Sony Ericsson details Android 4.0 Ice Cream Sandwich migration plan
Right after Motorola said it takes four to six months to update its phones, almost simultaneously, Sony Ericsson has now released its detailed Android 4.0 Ice Cream Sandwich (ICS) migration plan. We’ve already previously heard that SE will update its whole 2011 Xperia portfolio to ICS, but to understand better why it has to take so long, we have to look at the process starting from the moment Google open sources ICS, going through all the necessary software adjustments and ending up with the lengthy certification process.
We’ve understood the process partly even now, but these inside details reveal some tiny details and add certainty to things we suspected. As we know, Google picks a partner for each major Android version and while inititally this was HTC, recently it’s Samsung with the Nexus S and Nexus Prime. Now, this means that Samsung gets some early access to the source code and others like Sony Ericsson don’t, so for them the work on ICS updates starts on November 14th, when the code is made available. Even before that, hardware partners like Texas Instruments (TI) and Qualcomm work on optimizations and drivers for their chips.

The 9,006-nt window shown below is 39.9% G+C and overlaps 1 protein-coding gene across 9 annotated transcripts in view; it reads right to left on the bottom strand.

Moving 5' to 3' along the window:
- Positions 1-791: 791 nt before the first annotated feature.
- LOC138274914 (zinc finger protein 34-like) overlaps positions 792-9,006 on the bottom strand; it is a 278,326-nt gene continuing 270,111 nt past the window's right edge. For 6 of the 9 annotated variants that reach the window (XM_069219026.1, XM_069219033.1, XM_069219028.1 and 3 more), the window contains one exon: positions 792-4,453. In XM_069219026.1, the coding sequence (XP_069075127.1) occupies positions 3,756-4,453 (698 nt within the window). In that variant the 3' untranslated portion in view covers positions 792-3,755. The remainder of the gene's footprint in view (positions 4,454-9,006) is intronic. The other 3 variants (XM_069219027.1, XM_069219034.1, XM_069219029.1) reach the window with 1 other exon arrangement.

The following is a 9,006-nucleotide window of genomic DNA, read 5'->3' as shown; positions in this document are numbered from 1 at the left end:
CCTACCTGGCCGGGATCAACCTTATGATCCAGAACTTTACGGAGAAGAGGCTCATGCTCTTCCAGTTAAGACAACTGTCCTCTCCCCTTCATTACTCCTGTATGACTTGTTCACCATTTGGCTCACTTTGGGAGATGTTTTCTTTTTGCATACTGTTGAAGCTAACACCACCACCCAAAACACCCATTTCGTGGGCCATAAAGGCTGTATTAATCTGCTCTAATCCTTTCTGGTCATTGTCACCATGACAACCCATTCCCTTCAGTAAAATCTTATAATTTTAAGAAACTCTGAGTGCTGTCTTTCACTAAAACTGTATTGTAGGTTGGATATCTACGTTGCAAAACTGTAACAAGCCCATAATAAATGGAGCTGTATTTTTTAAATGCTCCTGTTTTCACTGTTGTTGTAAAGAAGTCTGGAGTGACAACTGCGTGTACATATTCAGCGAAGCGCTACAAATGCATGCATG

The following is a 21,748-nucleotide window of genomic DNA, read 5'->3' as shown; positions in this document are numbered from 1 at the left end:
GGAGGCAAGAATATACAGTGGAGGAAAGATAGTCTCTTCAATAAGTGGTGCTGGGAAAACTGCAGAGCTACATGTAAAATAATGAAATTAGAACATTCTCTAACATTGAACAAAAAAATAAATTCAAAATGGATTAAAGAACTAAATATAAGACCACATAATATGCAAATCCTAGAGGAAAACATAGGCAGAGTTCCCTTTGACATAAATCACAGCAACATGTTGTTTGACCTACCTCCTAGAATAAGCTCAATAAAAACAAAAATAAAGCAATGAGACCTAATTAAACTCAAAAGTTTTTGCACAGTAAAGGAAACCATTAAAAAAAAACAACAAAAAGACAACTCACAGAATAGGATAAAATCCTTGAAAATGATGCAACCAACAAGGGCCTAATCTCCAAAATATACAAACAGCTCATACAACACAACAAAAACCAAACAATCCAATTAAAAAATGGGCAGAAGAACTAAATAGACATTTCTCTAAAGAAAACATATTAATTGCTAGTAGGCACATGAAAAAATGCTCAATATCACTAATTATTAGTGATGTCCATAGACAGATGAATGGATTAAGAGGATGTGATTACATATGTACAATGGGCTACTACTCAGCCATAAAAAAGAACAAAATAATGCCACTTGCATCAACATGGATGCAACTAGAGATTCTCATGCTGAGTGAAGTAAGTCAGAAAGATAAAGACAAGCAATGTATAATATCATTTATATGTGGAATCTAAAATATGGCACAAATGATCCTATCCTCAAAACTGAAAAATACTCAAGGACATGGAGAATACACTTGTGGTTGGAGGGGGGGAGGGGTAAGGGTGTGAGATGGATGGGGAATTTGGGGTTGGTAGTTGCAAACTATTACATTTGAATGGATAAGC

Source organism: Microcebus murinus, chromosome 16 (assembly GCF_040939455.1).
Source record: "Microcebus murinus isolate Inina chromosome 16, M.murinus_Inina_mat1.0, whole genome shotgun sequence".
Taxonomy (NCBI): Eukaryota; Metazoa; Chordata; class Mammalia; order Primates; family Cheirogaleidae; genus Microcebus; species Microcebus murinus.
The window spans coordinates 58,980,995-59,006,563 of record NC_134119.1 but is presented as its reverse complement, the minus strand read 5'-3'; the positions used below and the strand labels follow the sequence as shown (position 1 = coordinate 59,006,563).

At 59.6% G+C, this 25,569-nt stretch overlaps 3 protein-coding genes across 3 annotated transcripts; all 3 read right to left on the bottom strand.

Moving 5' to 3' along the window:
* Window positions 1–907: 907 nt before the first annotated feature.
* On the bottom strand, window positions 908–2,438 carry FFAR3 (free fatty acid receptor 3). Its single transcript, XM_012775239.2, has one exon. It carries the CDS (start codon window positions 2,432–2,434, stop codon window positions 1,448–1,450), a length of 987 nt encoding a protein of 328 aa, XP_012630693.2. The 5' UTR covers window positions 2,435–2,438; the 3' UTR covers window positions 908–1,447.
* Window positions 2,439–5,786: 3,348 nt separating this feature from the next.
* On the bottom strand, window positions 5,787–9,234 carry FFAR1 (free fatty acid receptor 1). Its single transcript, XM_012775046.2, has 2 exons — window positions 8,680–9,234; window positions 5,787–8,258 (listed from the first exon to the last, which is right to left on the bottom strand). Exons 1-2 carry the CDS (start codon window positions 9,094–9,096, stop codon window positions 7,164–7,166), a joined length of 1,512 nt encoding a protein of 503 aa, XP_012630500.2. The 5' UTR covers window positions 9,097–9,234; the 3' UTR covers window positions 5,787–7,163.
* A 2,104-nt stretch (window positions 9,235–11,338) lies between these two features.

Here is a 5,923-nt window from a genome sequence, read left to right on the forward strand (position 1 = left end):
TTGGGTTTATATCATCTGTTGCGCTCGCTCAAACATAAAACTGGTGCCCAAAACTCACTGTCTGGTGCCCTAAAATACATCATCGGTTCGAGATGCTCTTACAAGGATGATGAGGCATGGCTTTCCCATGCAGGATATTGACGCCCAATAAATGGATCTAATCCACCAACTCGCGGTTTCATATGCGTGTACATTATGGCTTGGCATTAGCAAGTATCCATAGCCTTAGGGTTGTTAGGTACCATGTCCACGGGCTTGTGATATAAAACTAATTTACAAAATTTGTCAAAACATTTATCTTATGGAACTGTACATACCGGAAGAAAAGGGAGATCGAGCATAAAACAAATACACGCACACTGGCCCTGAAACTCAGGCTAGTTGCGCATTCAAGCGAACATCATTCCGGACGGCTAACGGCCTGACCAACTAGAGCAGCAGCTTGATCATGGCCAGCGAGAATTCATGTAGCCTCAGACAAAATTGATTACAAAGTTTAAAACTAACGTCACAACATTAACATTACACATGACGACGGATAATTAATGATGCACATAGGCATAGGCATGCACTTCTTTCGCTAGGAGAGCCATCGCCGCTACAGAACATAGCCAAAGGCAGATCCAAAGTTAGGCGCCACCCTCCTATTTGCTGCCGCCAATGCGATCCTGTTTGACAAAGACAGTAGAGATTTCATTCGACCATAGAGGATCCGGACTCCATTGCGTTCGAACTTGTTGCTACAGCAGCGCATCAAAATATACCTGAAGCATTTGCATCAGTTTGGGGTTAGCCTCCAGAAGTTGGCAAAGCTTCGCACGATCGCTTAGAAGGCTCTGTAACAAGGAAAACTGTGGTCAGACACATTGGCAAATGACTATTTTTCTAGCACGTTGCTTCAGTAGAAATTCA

Interestingly, SE reveals that ICS was partly optimized for TI chips. For the Swedish-Japanese JV this is not exactly good news as it has used Qualcomm 8255 chips for its Xperia lineup so work has to start with changes down at the Hardware Abstraction Layer (HAL). Only then, SE starts working out its own visual flare on top of the Android skin and finally passes the result to carriers for testing.
Motorola has already revealed that carrier testing is an extremely lengthy process - think about two-month preparation and lab cycle of one to three months. SE agrees with that in its post, and also points out that the custom ROM community can easily bypass this step, which is a legal requirement for the phone maker.
“Contrary to what people may think, it is not the Bring up phase, but the Certification and approval phase that is the most time consuming process when it comes to getting a new software release out on our phones. This is one of the major tasks that are legally required from us as phone manufacturer, but is a task that the custom ROM community doesn’t have to take into consideration,” Sony Ericsson explains.
Now, you may want to visit the source link below for all the curious little details. Helps with that anger management when you wait for those ICS updates.